“There are marvelous opportunities to create new products with vibrant vegetables,” foodservice expert Nancy Kruse told attendees at the 2018 National Restaurant Association Show in Chicago. “Vegetables have a halo of health, which gives you permission to innovate.”
Vegetables are the hottest category on the menu of America’s restaurants over the past four years, Kruse says, citing industry data based on number of product mentions on restaurant menus.
Following the popularity explosion of kale and cauliflower in recent years comes “the great carrot revival” in 2018. Roasted carrots are rising quickly on menus, showing an increase of 124 percent in the past four years, according to Datassential.
Kale, brussels sprouts and little gem lettuce rank Nos. 1, 2 and 3 since 2014.
All-vegan New York City deli Orchard Grocer features a bagel topped with spice-rubbed carrots instead of lox, along with cashew cream cheese and capers. Others across the nation offer such carrot-inspired foods as ravioli with a carrot-ricotta filling, street tacos topped with barbecued carrots, and salads dressed in a carrot vinaigrette. Acclaimed Detroit restaurant Lady of the House raises the bar with its unique carrot “steak” made with carrots, hollandaise and pesto and presented much like an appetizing filet mignon.
Lady of the House owner Kate Williams, named as one of America’s 10 best chefs by Food & Wine, puts a vegetable spin on a favorite dessert with her version of potato donuts, which are served with chamomile sauce, dried yogurt and sugared thyme.
James Beard award winner Anna Sortun of Sofra Bakery & Cafe in Cambridge, Massachusetts, says bakers can capitalize on unique flavors of Turkish and Lebanese flatbreads by featuring vegetable toppings. Using red pepper paste, she adds a “vegetable quality” to flatbreads, which translates into more appeal for America’s growing numbers of vegetarians. “Middle Eastern flatbread is used like a sponge to absorb juices of chopped vegetables,” Sortun says.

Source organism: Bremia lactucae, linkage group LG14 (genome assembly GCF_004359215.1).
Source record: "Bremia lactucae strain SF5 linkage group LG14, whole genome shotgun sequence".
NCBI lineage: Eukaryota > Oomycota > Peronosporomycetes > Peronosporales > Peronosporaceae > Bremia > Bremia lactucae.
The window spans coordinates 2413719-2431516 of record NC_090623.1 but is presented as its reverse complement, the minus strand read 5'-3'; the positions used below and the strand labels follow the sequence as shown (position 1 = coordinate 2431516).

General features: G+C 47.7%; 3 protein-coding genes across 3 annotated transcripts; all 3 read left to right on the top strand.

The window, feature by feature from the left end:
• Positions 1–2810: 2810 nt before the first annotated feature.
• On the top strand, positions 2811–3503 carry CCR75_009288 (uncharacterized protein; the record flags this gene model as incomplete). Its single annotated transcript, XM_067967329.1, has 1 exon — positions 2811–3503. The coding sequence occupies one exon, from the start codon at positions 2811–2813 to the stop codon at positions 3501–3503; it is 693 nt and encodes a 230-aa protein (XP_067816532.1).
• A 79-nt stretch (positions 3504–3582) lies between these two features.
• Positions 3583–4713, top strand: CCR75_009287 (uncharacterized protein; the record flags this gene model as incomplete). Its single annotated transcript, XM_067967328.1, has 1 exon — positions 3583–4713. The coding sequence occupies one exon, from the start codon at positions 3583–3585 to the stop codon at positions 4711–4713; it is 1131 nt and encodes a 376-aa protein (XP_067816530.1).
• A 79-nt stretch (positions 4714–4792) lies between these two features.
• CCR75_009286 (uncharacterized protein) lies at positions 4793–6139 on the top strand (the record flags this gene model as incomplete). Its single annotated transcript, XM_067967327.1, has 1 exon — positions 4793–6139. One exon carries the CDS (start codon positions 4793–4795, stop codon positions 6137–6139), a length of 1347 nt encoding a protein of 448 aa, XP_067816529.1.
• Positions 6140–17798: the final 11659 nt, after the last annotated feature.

Earlier this year, Pie Five Pizza became the first casual pizza chain to introduce cauliflower pizza crust. The new crust is gluten-free and contains 40 net carbohydrates, which is less than half of the net carbohydrates in any of Pie Five’s other crusts.
America’s youngest consumers are learning to become health-conscious themselves. According to Mintel, 60% of parents with kids aged 12-17 in the household report saying “no” to their kids’ food and drink choices based on sugar content.
This has influenced Gen Z, as one quarter of teens aged 15-17 say they worry about staying healthy.
“Generation Z has come of age at a time when health and wellness is a major consideration. However, health is multi-faceted for this group, suggesting that better-for-you formulations such as craveable fruits and vegetables can be expanded to give this generation options that fit with their ever-changing diet priorities,” says Dana Macke, associate director of Lifestyles and Leisure Reports at Mintel.